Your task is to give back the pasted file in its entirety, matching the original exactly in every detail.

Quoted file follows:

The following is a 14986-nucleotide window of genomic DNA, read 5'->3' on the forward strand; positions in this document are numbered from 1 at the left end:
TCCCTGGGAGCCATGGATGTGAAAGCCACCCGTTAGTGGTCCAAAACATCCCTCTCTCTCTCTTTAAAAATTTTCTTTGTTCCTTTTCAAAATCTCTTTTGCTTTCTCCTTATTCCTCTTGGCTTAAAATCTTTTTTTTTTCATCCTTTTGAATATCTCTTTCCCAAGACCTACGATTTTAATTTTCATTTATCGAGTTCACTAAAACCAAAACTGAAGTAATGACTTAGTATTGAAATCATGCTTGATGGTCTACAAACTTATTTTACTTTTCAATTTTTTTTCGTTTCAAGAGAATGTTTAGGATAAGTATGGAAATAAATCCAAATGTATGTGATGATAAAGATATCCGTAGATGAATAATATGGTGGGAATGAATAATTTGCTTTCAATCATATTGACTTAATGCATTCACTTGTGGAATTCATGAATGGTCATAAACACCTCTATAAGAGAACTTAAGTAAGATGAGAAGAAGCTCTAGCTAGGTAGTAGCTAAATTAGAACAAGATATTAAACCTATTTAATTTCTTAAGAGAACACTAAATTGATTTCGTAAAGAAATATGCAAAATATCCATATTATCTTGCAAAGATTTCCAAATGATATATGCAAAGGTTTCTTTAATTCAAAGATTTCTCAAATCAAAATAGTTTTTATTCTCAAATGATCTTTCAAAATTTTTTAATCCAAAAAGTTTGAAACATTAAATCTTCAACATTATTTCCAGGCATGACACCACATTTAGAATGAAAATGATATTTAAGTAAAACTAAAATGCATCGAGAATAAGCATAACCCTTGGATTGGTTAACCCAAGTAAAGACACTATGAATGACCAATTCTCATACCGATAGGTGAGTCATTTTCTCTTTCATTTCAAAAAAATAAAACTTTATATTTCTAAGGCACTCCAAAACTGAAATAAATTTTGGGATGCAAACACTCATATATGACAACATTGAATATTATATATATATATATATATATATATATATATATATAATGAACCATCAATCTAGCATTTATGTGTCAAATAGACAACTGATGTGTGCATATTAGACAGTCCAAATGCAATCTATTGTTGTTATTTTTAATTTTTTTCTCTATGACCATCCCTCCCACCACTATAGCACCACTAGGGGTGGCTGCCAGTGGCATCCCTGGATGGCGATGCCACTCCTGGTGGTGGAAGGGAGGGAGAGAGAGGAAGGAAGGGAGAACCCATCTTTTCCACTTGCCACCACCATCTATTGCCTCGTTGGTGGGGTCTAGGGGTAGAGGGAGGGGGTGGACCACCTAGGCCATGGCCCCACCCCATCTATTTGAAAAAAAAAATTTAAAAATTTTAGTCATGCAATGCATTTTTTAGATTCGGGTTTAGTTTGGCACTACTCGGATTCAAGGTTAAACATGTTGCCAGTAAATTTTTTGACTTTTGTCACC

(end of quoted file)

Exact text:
The following is a 14986-nucleotide window of genomic DNA, read 5'->3' on the forward strand; positions in this document are numbered from 1 at the left end:
TCCCTGGGAGCCATGGATGTGAAAGCCACCCGTTAGTGGTCCAAAACATCCCTCTCTCTCTCTTTAAAAATTTTCTTTGTTCCTTTTCAAAATCTCTTTTGCTTTCTCCTTATTCCTCTTGGCTTAAAATCTTTTTTTTTTCATCCTTTTGAATATCTCTTTCCCAAGACCTACGATTTTAATTTTCATTTATCGAGTTCACTAAAACCAAAACTGAAGTAATGACTTAGTATTGAAATCATGCTTGATGGTCTACAAACTTATTTTACTTTTCAATTTTTTTTCGTTTCAAGAGAATGTTTAGGATAAGTATGGAAATAAATCCAAATGTATGTGATGATAAAGATATCCGTAGATGAATAATATGGTGGGAATGAATAATTTGCTTTCAATCATATTGACTTAATGCATTCACTTGTGGAATTCATGAATGGTCATAAACACCTCTATAAGAGAACTTAAGTAAGATGAGAAGAAGCTCTAGCTAGGTAGTAGCTAAATTAGAACAAGATATTAAACCTATTTAATTTCTTAAGAGAACACTAAATTGATTTCGTAAAGAAATATGCAAAATATCCATATTATCTTGCAAAGATTTCCAAATGATATATGCAAAGGTTTCTTTAATTCAAAGATTTCTCAAATCAAAATAGTTTTTATTCTCAAATGATCTTTCAAAATTTTTTAATCCAAAAAGTTTGAAACATTAAATCTTCAACATTATTTCCAGGCATGACACCACATTTAGAATGAAAATGATATTTAAGTAAAACTAAAATGCATCGAGAATAAGCATAACCCTTGGATTGGTTAACCCAAGTAAAGACACTATGAATGACCAATTCTCATACCGATAGGTGAGTCATTTTCTCTTTCATTTCAAAAAAATAAAACTTTATATTTCTAAGGCACTCCAAAACTGAAATAAATTTTGGGATGCAAACACTCATATATGACAACATTGAATATTATATATATATATATATATATATATATATATATATAATGAACCATCAATCTAGCATTTATGTGTCAAATAGACAACTGATGTGTGCATATTAGACAGTCCAAATGCAATCTATTGTTGTTATTTTTAATTTTTTTCTCTATGACCATCCCTCCCACCACTATAGCACCACTAGGGGTGGCTGCCAGTGGCATCCCTGGATGGCGATGCCACTCCTGGTGGTGGAAGGGAGGGAGAGAGAGGAAGGAAGGGAGAACCCATCTTTTCCACTTGCCACCACCATCTATTGCCTCGTTGGTGGGGTCTAGGGGTAGAGGGAGGGGGTGGACCACCTAGGCCATGGCCCCACCCCATCTATTTGAAAAAAAAAATTTAAAAATTTTAGTCATGCAATGCATTTTTTAGATTCGGGTTTAGTTTGGCACTACTCGGATTCAAGGTTAAACATGTTGCCAGTAAATTTTTTGACTTTTGTCACC